When the Los Angeles Lakers head out this week on a three-game road trip, they could be coming face-to-face with the future of the franchise.
And boy, could that future go in wildly varying directions.
Behind Door No. 1, there is the potential route of acquiring a top-10 NBA talent, like the Minnesota Timberwolves have in Kevin Love. The Lakers play the Wolves on Tuesday.
Behind Door No. 2, there is the notion of building through the draft and making some poor choices, like the Cleveland Cavaliers have done in their post-LeBron James era. L.A. plays the Cavs on Wednesday.
Behind Door No. 3, there’s the possibility of having a youth movement actually work out, like the Philadelphia 76ers are proving so far with Rookie of the Year candidate Michael Carter-Williams, plus with a potential defensive lynchpin in Nerlens Noel waiting to be unleashed on the league after he recovers from a torn ACL. The Lakers close out the trip Friday against the Sixers.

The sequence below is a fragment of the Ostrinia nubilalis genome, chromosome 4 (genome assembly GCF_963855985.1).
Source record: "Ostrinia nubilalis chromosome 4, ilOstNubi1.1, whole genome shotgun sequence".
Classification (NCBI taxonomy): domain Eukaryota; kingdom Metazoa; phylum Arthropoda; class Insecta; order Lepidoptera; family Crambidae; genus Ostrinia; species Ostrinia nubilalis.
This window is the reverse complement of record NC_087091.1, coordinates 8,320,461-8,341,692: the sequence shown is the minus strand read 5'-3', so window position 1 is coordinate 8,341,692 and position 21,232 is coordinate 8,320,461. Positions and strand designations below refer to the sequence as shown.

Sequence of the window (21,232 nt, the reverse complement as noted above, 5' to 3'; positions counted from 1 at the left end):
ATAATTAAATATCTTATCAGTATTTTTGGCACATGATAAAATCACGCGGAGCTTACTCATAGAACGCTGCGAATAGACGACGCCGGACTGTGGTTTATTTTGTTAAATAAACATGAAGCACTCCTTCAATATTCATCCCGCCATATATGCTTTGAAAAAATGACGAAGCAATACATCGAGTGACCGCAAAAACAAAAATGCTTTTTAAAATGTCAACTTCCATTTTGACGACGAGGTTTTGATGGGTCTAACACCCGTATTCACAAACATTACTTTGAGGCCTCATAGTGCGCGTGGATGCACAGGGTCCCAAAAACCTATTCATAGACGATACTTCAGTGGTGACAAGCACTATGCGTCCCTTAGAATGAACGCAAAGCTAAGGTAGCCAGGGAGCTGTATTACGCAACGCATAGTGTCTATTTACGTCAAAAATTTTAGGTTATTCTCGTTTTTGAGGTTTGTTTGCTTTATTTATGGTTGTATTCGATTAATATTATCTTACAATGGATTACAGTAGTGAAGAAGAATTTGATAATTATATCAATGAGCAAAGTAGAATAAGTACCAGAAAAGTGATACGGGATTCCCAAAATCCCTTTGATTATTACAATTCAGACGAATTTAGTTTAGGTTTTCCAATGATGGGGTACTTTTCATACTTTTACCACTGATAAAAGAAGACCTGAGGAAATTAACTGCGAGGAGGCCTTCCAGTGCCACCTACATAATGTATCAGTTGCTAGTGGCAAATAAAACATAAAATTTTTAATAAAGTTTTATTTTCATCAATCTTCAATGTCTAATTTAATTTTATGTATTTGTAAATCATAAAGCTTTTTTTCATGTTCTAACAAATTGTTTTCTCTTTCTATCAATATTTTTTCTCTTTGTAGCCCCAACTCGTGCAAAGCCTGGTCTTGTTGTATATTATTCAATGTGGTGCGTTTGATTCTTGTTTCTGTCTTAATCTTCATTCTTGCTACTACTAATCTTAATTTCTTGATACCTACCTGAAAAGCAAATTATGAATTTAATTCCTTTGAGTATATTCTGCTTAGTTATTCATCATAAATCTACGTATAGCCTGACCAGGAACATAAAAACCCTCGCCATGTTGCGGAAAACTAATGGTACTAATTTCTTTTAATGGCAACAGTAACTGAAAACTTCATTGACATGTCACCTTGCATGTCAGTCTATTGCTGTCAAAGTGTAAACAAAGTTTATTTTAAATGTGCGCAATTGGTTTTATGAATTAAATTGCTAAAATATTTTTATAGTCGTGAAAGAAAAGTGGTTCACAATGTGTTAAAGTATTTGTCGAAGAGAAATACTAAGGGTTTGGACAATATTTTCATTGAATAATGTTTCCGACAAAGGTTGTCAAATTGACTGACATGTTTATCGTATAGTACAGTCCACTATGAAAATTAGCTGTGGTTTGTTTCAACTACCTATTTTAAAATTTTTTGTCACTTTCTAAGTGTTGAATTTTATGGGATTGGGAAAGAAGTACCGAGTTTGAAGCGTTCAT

Bringing in Love would seemingly be the quickest solution to getting the Lakers back to a championship level before Kobe Bryant's contract expires after the 2015-16 season. While the Lakers have stockpiled cap space for this summer, Love cannot opt out of his contract with the Wolves until the summer of 2015.
“He’s one of the better players in the league,” Lakers coach Mike D’Antoni, who also coached Love when he averaged 11.6 points and 7.6 rebounds for the 2012 U.S. Olympic team in London, said Monday. “He’s just a threat everywhere and then he’s always a presence on the boards, offensively rebounding. He can shoot 3s, he can post up, he puts the ball on the floor. He’s one of the better players.”